1. Profile photo of Kyla Matton Osborne
        Kyla Matton Osborne Post author

        Awesome, @cmoneyspinner! I’m glad it worked so well for you. And thanks for the share! I actually saw it on Pinterest last night before I came back here to read comments. I love that you gave it the tag #islanddrinks – it seems so exotic! And ginger beer really will transport you to the islands if you let it 🙂

    4. Savannah

      I have never heard of ginger beer before, but we LOVE ginger in our house. It truly is such a great superfood, and I imagine you get all the stomach-settling benefits that ginger has to offer with this beer as well? I could definitely see how this would be a helpful little tool when battling illness. I’m totally intrigued, so I’m going to give it a try!! Thanks for sharing <3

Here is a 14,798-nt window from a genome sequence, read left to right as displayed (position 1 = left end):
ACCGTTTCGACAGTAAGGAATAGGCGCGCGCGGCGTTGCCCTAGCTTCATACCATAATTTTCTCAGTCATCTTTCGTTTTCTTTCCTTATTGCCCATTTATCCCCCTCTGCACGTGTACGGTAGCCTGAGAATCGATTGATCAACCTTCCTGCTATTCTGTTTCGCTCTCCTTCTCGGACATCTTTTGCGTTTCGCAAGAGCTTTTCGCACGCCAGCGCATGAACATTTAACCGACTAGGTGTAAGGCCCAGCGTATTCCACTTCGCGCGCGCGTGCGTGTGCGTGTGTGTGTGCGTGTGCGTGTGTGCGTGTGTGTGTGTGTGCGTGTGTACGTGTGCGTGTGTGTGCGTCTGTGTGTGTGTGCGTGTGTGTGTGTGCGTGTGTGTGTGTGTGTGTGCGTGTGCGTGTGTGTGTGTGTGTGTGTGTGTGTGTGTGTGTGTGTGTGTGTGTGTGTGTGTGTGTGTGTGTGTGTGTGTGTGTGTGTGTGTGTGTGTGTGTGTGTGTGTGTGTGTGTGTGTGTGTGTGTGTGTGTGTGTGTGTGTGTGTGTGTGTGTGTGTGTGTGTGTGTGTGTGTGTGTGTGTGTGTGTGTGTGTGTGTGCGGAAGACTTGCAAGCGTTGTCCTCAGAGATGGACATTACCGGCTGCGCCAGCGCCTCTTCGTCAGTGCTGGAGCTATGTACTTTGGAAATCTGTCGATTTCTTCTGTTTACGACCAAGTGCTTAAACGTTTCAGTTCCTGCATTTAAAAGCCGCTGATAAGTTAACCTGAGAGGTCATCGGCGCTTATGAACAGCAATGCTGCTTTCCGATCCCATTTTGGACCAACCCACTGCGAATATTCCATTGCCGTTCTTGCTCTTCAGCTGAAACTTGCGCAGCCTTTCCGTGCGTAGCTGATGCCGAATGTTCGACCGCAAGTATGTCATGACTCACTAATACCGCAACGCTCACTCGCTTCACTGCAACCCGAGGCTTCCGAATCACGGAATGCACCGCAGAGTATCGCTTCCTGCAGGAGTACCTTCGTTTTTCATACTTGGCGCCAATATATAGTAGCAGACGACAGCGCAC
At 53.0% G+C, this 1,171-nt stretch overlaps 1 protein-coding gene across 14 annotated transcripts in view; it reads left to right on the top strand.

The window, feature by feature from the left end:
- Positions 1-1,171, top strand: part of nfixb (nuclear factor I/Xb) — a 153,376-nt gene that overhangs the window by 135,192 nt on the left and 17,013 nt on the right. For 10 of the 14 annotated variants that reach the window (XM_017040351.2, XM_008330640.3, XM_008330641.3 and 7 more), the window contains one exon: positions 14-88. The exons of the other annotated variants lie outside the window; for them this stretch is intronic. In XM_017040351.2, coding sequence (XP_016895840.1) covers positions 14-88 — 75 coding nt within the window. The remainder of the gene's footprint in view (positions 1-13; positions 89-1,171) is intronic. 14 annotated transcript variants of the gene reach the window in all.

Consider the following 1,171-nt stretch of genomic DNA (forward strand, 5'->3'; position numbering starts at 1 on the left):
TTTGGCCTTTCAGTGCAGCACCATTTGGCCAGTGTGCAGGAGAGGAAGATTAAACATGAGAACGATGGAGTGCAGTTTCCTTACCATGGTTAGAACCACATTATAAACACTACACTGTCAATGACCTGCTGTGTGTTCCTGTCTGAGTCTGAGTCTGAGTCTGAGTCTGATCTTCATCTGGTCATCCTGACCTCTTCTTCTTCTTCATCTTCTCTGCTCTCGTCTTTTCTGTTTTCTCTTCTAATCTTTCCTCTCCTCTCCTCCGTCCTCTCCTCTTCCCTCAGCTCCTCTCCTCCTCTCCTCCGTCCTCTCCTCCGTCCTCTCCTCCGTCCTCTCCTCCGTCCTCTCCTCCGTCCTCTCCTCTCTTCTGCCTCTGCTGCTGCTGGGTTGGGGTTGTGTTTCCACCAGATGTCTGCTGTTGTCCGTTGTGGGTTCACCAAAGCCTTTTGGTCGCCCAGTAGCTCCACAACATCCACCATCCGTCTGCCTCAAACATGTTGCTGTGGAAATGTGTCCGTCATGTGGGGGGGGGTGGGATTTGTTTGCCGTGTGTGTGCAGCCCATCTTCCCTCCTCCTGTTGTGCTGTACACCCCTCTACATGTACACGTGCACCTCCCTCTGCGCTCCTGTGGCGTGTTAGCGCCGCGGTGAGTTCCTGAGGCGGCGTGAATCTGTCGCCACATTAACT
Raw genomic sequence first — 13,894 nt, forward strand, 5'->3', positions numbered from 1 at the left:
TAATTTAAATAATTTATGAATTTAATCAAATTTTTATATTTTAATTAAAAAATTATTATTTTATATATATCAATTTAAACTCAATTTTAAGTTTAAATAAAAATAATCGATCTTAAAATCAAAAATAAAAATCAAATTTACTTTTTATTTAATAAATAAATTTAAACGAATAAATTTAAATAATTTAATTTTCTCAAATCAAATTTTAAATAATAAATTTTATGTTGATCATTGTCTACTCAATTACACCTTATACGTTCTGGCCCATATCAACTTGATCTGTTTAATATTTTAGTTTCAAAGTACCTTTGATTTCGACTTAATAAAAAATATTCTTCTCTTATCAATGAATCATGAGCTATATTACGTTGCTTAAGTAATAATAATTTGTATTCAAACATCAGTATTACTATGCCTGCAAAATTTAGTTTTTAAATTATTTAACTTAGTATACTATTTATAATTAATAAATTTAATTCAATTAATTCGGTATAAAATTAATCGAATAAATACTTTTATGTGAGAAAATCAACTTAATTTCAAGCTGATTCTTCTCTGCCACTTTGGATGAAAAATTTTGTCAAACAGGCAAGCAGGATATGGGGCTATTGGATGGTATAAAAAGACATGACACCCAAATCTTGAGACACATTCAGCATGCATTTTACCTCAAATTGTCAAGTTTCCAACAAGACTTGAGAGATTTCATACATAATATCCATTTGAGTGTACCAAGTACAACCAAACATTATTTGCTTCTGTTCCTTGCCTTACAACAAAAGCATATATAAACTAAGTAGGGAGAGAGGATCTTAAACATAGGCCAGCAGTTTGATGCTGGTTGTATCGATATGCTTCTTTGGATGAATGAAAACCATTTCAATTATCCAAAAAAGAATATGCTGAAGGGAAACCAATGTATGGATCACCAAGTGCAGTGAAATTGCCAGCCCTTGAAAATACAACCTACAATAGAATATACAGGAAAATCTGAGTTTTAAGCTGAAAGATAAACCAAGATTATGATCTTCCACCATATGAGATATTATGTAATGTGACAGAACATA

1. Profile photo of Kyla Matton Osborne
        Kyla Matton Osborne Post author

        It’s very much like drinking a stronger, sweeter version of ginger tea. So yes, ginger beer ought to provide the same tummy settling benefits. Plus the anti-inflammatory benefits and others too!

      1. Profile photo of Kyla Matton Osborne
        Kyla Matton Osborne Post author

        I had never had ginger beer before my classmates brought it in for a potluck at school. So I guess as long as I’ve known about the drink, I also knew it was something people made at home 🙂

        Thanks for stopping by!

      1. Profile photo of Kyla Matton Osborne
        Kyla Matton Osborne Post author

        It’s great for winter too, Pamela! If you find it’s too chilly outside for a cold drink, simply serve your ginger beer warm as you would mulled cider 🙂